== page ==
I’m over the Employer Value Proposition (EVP).
There, I said it. Send in the troops. Tell me how great your EVP is and how it changes everything for everyone. How it’s a magical mash of words that reflects your team, your values, and every person who works at your company. Unicorn paragraphs make people apply.
Yeah, yeah, yeah.
Don’t get me wrong, I think there’s some value in an EVP. I just think they’re getting way too much credit, especially when the copy for most of them is a cliché fest. No joke, you can look at 30 of the most admired companies in the world and literally write an EVP that summarizes all of them.
The amazing Melissa did that for us, actually, and here’s what she found:
Over a third of the companies analyzed used these words in nearly the same exact way, and all of them think they are “best in class” and “stand out.”
Us, you, with
Yet we’re still talking about the EVP like it’s critical for success – and if you are, you’re giving that paragraph way too much credit.
You’re spending too much time and money worrying about how you phrase “collaborative environment” and sound like everyone else.
Why? My friend Ben Gledhill said it best:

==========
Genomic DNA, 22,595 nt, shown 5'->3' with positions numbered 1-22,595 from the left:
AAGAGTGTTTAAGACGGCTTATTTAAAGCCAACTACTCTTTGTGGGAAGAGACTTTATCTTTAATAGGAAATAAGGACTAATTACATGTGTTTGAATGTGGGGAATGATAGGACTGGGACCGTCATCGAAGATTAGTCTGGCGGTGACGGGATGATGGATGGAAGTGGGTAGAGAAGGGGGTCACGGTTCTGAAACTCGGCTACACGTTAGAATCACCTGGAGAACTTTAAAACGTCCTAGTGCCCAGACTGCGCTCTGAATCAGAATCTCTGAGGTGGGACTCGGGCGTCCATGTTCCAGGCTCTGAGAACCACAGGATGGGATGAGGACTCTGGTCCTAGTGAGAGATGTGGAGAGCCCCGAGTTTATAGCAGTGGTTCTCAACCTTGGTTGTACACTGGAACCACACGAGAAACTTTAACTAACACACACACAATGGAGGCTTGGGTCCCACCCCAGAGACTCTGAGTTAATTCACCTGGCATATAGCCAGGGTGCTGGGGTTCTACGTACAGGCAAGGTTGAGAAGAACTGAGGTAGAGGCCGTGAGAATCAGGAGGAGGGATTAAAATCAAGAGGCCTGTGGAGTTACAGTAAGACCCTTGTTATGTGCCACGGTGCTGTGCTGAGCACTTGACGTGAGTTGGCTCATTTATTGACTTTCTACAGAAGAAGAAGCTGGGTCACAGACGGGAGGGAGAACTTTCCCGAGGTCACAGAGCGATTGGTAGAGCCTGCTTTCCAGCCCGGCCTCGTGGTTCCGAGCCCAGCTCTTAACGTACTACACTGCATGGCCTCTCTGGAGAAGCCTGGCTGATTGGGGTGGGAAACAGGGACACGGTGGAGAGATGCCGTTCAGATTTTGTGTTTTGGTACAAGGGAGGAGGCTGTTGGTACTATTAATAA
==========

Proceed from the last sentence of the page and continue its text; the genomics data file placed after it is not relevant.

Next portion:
“An EVP to most is simply getting paid on time & being safe. That is today’s working reality.”
Let’s get real about one thing: if you’re sitting in some cushy, six-figure job with benefits and perks, you are living a really privileged life. Most people don’t have the choice to work from home or call in sick. Most people (in the United States, at least) are one healthcare crisis away from going bankrupt.
And there you are spending three weeks in a conference room to write a paragraph that’s going to tell me about your collaborative, inspired approach to creating impact.
Kat Kibben [they/them] is a keynote speaker, writing expert, and LGBTQIA+ advocate who teaches hiring teams how to write inclusive job postings that will get the right person to apply faster.
Before founding Three Ears Media, Katrina was a CMO, Technical Copywriter, and Managing Editor for leading companies like Monster, Care.com, and Randstad Worldwide. With 15+ years of recruitment marketing and training experience, Katrina knows how to turn talented recruiting teams into talented writers who write for people, not about work.
Today, Katrina is frequently featured as an HR and recruiting expert in publications like The New York Times, Chicago Tribune, and Forbes. They’ve been named to numerous lists, including LinkedIn’s Top Voices in Job Search & Careers. When not speaking, writing, or training, you’ll find Katrina traveling the country in their van or spending some much needed downtime with the dogs that inspired the name Three Ears Media.